Pro surfer Sebastian Steudtner was on his board, bobbing in the waters off Nazaré, Portugal, when he saw a lone monster approaching, steadily growing as it rumbled closer.
“I knew it,” Steudtner, 37, remembers thinking.
As the driver, Alemão Maresias, took a looping route into the wave, Steudtner could see the lighthouse, town and beach.
“You don’t feel the size,” he added.
That memorable ride was in October 2020, and it took a full 18 months for the German surfer to learn just how big the wave actually was that day.
For Steudtner, going from the pounding waves off Portugal’s Silver Coast to the record books involved a complicated, exhaustive measurement process.
Despite technological advances, the process for accurately measuring big waves still involves scientific rigor and creativity.
“You want the largest ruler possible in the image and to validate its size,” said Adam Fincham, a University of Southern California associate professor of engineering who specializes in geophysical fluid dynamics and led the analysis of Steudtner’s wave.
While Jet Skis — which are used to tow surfers into the world’s biggest waves — are the gold standard because their size is known and does not change, they are usually not present during key moments of a surfer’s ride.
The standard Fincham and his colleagues from Scripps Institution of Oceanography at the University of California San Diego and the Kelly Slater Wave Company settled on this year was Steudtner’s lower leg, from his heel to his kneecap.
“That distance does not change since you can’t bend your lower leg,” Fincham said.
Sebastian Steudtner has made a name for himself chasing big waves.
The team asked Steudtner to measure that length, which effectively gave them a ruler for the image of the surfer’s ride.
The experts must study the image closely, accounting for distortions that might misrepresent the wave’s size. Different angles and camera lenses could muddle the process.
To account for how to correct the images, Fincham traveled to Nazaré and stood at the locations where photos and videos of Steudtner’s ride were captured, calculating the camera angles and the distance of the camera to the wave face.
With this information in hand, the analysis team used 3D modeling software to geometrically correct the photos and convert pixels to inches.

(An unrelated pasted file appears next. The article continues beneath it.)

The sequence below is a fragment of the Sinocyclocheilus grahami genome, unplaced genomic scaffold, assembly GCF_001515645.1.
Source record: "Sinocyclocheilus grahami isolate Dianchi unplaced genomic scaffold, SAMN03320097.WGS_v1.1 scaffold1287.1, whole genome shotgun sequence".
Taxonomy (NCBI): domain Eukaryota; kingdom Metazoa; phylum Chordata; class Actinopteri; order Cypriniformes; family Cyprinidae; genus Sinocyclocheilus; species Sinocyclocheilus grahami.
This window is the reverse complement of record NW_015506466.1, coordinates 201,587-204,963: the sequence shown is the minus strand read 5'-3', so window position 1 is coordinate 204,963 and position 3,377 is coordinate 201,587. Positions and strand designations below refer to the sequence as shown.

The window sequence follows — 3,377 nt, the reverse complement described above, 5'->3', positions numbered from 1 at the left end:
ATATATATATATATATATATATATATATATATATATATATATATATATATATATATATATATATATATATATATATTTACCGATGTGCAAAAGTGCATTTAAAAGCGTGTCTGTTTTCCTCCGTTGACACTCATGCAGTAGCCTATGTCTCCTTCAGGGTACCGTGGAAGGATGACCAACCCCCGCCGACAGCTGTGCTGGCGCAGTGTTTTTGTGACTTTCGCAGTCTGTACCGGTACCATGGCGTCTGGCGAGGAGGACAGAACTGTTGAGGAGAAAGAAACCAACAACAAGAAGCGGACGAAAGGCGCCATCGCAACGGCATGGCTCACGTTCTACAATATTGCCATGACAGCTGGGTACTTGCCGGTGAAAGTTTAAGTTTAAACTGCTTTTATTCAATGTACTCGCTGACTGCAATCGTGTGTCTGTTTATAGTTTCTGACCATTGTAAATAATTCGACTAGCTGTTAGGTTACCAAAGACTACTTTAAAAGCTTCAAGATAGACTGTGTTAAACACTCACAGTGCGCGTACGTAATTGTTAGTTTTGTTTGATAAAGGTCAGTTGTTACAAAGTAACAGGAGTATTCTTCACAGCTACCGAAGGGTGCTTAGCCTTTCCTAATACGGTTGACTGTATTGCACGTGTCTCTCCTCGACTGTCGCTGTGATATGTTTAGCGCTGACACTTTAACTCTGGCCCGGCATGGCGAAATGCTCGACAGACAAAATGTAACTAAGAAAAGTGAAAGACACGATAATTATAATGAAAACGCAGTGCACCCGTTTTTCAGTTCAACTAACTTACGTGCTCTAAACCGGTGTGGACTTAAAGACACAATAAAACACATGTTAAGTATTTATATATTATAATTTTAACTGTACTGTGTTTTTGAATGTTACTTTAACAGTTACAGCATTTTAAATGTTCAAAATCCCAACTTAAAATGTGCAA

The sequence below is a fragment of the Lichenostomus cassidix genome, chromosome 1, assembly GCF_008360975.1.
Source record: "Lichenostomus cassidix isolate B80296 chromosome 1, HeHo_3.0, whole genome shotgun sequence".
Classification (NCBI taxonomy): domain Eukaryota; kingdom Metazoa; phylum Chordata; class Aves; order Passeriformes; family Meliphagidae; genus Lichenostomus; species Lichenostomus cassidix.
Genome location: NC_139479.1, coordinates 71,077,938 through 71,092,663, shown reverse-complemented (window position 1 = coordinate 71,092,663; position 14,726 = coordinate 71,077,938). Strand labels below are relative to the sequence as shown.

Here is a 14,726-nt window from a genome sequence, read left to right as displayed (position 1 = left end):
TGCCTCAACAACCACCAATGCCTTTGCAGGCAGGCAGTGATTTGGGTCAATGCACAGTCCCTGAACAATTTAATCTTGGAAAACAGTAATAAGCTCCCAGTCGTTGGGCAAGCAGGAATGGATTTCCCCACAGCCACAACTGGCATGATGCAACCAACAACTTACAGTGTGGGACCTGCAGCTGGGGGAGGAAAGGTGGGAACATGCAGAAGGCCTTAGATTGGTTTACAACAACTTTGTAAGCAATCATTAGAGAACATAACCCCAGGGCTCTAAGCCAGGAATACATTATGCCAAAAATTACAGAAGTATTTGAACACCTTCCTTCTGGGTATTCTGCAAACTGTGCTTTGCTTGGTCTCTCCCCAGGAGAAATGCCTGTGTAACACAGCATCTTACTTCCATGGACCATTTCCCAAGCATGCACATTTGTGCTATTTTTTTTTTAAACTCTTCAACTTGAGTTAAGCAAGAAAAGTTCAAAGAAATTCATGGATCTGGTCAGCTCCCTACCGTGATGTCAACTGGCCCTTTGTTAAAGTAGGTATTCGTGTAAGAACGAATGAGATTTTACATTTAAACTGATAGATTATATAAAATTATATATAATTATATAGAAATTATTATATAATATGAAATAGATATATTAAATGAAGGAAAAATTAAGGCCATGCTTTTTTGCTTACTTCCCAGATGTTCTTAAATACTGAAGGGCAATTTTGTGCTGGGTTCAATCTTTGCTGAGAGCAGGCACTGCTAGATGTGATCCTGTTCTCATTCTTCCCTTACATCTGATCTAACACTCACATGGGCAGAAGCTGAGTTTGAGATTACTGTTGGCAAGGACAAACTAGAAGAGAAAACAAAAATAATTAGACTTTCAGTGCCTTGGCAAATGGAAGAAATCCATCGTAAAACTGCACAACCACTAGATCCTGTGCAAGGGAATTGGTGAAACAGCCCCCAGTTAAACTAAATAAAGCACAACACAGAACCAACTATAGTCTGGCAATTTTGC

Since he began analyzing waves a few years ago, Fincham said, the science has evolved with a better understanding of camera parameters.
Asked about his assessment of the accuracy of their work, Fincham said, “That’s a difficult question,” and noted his team arrived at a number for which there was consensus.
“When you look for a record ... you need a number. You can’t say, ‘It was just about that,’ ” he said. “We’re comfortable with it.”
While some might still think of surfing as a carefree activity, Fincham said he and his team kept the stakes of big wave riding in mind during their work.
“These guys are risking their lives, and you have to respect that and take it very seriously,” he said.
While Steudtner’s ride is now authenticated by Guinness World Records, there are others who’ve claimed to have surfed even bigger waves.
But sometimes the photos and videos don’t support the claims, and other times surf officials and their teams of scientists study the evidence and find something lacking.
Given the difficulty of accurately measuring a wave’s size, the World Surf League limits the time-intensive process to rides that are honored at the annual Red Bull Big Wave Awards.
“No one’s saying this is the biggest wave ever surfed in the world,” Fincham said.
While Steudtner is proud to have the record, he does not see it as the most important part of his story.
“Being from Germany and Austria, I wasn’t meant to be a surfer. Anything that you can dream up and set your sight on, if you never give up and pursue it, you can reach it,” he said.
When next season approaches, he said, he will be ready for an even bigger bomb, though record-chasing is not what drives him.
“It sets me free,” he said of life on the water. “It’s like freedom.”
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